Background Premature coronary heart disease and thromboembolic complications have emerged as a major cause of morbidity and mortality in patients with autoimmune rheumatic diseases. Tissue factor (TF) is a pivotal signal within the coagulation cascade that results in the thrombin generation. In turn thrombin, besides its well-characterized role as an effector of clot formation, is also a potent signal driving the activation of platelets and endothelial cells. An elevated incidence of thromboembolic events has been reported in patients with autoimmune diseases.
Objectives We analyzed the TF expression on blood cells in patients with autoimmune diseases and matched healthy controls.
Methods We studied a group of twelve active rheumatic patients comprising 8 females and 4 males, 45 (24-65) years old. Four patients had with reactive arthritis, two with Adult Still's disease (AOSD), three with ankylosing spondylitis (SA) and three with rheumatoid arthritis (RA). We compared results with 14 healthy donors, sex (8 female and 6 male) and age (median 47, range 27-65 years old) – matched. TF expression was analyzed in platelets, monocytes and neutrophils by flow cytometry in whole blood samples. Results are expressed as mean ± SEM.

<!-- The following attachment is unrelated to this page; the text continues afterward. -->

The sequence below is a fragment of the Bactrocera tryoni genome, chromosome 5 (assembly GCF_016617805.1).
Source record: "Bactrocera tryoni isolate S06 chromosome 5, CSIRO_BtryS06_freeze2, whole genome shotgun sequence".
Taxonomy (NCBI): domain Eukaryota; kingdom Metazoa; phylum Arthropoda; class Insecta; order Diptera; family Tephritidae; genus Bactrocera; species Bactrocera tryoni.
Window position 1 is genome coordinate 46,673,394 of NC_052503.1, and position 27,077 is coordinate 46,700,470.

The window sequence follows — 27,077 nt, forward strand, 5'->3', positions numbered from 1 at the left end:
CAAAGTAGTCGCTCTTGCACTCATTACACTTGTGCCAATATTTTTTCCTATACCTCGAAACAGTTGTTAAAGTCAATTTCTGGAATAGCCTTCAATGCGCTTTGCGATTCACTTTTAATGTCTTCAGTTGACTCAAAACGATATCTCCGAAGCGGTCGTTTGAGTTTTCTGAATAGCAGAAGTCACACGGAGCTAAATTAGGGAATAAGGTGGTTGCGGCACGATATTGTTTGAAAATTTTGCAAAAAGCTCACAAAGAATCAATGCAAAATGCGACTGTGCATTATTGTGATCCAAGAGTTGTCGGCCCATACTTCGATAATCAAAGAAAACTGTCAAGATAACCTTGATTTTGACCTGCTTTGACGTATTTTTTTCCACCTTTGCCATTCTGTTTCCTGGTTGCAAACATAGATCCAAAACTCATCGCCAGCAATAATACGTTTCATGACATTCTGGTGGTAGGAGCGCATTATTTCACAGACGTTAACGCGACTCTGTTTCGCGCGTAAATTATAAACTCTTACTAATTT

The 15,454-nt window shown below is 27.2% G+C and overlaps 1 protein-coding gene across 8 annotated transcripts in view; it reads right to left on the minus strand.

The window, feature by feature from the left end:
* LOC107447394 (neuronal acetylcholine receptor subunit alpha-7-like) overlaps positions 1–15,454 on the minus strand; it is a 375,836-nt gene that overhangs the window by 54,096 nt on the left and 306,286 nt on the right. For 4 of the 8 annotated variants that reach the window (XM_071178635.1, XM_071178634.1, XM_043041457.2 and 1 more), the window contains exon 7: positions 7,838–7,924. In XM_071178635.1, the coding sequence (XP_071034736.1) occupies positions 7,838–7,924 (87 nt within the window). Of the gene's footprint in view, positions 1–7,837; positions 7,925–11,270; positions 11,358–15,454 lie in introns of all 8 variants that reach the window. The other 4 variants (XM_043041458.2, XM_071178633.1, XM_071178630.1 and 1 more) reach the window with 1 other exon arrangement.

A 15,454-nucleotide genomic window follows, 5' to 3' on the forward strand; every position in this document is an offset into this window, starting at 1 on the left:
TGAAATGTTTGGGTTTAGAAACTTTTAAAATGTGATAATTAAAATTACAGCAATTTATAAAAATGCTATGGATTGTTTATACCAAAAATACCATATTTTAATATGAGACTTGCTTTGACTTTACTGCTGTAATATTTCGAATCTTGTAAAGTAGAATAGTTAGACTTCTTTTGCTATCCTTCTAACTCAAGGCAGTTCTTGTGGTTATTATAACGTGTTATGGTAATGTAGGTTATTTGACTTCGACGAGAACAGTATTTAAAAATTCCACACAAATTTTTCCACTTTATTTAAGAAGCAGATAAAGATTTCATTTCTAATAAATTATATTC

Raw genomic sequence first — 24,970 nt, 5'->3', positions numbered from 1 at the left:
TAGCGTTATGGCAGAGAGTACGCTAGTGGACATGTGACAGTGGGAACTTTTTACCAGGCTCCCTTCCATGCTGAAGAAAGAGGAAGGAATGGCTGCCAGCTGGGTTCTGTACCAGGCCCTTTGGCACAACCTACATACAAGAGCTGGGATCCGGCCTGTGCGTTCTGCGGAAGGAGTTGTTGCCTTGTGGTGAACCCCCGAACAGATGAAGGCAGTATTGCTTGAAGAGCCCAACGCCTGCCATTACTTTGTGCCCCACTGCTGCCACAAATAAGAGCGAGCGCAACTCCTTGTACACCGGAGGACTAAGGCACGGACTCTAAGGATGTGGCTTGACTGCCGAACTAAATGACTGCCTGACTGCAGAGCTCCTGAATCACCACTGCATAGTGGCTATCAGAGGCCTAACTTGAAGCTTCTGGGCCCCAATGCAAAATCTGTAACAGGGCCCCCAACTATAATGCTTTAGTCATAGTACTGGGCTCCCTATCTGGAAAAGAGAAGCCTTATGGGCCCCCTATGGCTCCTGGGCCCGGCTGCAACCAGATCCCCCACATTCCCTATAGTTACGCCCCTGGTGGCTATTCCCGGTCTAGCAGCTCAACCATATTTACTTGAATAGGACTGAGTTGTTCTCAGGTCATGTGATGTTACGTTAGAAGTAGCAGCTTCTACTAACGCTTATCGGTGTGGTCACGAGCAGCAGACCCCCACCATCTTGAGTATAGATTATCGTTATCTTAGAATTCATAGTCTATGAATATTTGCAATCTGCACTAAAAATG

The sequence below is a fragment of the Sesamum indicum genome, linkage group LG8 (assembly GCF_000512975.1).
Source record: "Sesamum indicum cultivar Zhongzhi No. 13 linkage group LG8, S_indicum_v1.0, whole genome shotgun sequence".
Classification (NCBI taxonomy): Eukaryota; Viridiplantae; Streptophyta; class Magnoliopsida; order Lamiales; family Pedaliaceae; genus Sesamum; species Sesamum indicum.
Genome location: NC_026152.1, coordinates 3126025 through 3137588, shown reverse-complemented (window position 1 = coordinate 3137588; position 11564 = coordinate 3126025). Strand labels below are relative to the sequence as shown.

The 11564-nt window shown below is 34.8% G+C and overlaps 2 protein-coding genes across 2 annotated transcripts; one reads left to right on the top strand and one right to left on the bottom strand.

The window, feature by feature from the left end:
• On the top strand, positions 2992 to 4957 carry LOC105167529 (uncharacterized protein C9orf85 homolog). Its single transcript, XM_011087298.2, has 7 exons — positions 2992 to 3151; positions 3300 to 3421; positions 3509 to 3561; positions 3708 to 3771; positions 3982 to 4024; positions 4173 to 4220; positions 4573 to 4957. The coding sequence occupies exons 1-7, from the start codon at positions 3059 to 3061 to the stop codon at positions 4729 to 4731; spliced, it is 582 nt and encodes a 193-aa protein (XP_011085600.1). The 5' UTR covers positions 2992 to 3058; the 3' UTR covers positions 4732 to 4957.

Results A strikingly higher fraction of patients blood cells expressed TF compared to healthy controls. Specifically, platelets expressing TF were the 23.6±2.0 in patients vs. 2.5±0.7% in controls. The monocyte TF expression was 19.2±4.0 in patients vs. 1.9±0.6% in controls and neutrophil TF expression was 22.3±3.3 in patients vs. 2.4±1.1% in controls. All p<0.001. We did not observe any significant association between blood cell TF expression and age, sex, actual diagnosis, disease duration or treatment.
Conclusions The fraction of TF positive leukocytes and platelets was consistently higher in patients with rheumatic diseases compared with matched controls. This features is shared by patients with diseases with different pathogenesis and clinical features, such as AR, SA and AOSD. This feature could be involved in the increased thromboembolic risk associated to rheumatic conditions.
Maugeri N. et al; Srp Arh Celok Lek. 2010.
Maugeri N. et al; Autoimmunity 2009.
Disclosure of Interest : None declared